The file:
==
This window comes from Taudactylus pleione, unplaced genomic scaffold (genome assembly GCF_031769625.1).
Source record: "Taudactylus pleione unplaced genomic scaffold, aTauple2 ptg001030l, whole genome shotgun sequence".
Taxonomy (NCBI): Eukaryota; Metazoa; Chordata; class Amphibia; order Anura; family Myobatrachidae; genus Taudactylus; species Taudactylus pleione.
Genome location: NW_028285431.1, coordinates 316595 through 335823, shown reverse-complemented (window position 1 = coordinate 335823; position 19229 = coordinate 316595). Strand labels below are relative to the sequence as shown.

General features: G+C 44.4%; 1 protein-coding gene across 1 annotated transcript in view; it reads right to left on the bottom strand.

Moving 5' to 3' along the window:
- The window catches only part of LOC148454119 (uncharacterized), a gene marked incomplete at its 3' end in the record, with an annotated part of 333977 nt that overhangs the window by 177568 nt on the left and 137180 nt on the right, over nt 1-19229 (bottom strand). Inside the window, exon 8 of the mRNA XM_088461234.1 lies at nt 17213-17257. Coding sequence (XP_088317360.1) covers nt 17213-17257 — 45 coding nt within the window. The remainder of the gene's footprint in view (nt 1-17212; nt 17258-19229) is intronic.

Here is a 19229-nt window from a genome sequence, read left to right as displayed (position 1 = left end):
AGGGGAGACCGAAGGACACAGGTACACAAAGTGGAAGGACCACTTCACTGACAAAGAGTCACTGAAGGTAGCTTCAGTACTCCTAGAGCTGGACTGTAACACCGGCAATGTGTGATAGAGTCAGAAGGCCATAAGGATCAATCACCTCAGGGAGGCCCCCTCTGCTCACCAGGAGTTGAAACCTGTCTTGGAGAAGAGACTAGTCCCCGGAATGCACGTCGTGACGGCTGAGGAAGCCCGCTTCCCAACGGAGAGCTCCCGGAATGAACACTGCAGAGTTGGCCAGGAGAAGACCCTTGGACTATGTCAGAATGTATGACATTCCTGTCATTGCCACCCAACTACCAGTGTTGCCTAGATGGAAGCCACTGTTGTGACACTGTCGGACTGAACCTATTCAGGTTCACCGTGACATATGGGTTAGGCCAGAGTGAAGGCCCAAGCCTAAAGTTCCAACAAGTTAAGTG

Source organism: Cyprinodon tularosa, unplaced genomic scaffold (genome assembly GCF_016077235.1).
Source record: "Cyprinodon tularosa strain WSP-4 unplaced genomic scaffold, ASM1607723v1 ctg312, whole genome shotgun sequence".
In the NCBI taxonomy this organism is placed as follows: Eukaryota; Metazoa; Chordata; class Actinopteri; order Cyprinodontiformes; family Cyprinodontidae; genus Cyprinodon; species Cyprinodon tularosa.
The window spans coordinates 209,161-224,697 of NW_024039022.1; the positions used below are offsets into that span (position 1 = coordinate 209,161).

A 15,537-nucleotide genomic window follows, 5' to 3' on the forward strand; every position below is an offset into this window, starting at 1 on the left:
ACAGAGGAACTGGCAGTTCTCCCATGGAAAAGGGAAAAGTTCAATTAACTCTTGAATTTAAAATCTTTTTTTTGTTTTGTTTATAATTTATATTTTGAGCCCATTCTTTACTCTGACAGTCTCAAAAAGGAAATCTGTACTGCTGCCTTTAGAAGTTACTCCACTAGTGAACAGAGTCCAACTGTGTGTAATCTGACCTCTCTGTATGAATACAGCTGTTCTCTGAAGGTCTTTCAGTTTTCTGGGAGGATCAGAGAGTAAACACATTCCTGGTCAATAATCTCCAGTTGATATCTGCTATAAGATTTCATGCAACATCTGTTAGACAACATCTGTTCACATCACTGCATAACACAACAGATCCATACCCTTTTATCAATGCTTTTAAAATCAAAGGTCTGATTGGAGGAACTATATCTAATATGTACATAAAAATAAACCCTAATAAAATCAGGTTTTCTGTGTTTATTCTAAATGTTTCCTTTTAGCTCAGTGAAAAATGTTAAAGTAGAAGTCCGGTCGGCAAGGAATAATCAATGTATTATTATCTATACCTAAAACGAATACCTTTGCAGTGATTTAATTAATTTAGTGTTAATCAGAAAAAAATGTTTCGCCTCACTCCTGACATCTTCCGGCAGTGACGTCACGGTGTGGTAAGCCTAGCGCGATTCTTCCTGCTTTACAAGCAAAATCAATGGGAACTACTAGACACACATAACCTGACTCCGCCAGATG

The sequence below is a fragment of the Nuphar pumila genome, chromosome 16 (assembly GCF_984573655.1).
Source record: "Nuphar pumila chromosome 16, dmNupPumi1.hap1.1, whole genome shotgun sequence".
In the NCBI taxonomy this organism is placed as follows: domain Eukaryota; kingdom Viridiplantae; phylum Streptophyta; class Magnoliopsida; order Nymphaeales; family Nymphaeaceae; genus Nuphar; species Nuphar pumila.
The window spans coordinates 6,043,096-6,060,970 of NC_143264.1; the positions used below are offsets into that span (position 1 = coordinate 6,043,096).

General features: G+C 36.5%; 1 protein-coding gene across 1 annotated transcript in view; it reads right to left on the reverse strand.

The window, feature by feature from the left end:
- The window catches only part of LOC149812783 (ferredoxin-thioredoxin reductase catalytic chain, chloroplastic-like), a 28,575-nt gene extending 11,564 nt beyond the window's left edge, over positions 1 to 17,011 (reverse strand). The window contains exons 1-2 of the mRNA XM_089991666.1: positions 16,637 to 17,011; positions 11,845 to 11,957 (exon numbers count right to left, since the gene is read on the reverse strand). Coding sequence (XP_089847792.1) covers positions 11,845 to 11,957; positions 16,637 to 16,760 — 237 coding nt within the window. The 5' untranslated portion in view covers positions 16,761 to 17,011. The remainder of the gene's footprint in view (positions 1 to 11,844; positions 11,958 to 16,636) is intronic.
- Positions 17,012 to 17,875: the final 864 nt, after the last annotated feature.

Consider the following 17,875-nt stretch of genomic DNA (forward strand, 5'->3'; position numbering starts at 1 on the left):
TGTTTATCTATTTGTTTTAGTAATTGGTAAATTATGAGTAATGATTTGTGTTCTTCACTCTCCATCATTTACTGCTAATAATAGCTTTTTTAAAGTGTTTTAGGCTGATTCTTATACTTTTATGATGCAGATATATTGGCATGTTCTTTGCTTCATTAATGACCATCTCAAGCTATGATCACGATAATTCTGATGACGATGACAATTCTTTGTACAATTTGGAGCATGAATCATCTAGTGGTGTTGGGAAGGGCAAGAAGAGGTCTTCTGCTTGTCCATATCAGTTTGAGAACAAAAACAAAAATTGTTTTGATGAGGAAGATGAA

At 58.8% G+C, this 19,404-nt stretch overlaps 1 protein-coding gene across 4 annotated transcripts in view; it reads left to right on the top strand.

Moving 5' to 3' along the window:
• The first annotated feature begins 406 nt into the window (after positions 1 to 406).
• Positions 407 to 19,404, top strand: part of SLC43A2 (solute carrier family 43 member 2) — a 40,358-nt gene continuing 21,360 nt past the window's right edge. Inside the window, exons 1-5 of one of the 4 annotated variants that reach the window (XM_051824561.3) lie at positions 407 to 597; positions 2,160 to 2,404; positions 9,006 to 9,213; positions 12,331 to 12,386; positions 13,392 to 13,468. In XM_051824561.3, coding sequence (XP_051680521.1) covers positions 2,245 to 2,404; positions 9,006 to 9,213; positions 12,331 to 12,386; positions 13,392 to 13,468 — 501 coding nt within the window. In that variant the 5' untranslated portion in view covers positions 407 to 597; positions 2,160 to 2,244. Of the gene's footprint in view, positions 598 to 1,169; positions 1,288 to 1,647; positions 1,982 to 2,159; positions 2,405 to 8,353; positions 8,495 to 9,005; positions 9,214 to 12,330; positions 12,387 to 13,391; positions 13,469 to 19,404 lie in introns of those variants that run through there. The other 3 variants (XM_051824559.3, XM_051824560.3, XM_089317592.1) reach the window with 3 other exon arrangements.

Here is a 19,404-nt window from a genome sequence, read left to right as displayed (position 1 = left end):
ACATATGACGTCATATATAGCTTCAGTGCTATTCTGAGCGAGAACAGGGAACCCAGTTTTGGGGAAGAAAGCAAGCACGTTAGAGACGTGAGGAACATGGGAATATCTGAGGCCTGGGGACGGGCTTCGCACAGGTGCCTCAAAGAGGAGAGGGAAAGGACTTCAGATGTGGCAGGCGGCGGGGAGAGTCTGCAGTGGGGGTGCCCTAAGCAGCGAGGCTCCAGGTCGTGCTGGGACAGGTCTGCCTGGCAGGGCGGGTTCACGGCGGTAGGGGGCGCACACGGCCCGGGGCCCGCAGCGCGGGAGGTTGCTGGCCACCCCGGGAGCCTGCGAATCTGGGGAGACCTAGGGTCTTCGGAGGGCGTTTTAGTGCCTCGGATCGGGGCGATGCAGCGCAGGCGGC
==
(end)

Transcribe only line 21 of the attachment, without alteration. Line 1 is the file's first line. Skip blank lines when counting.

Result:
The window, feature by feature from the left end: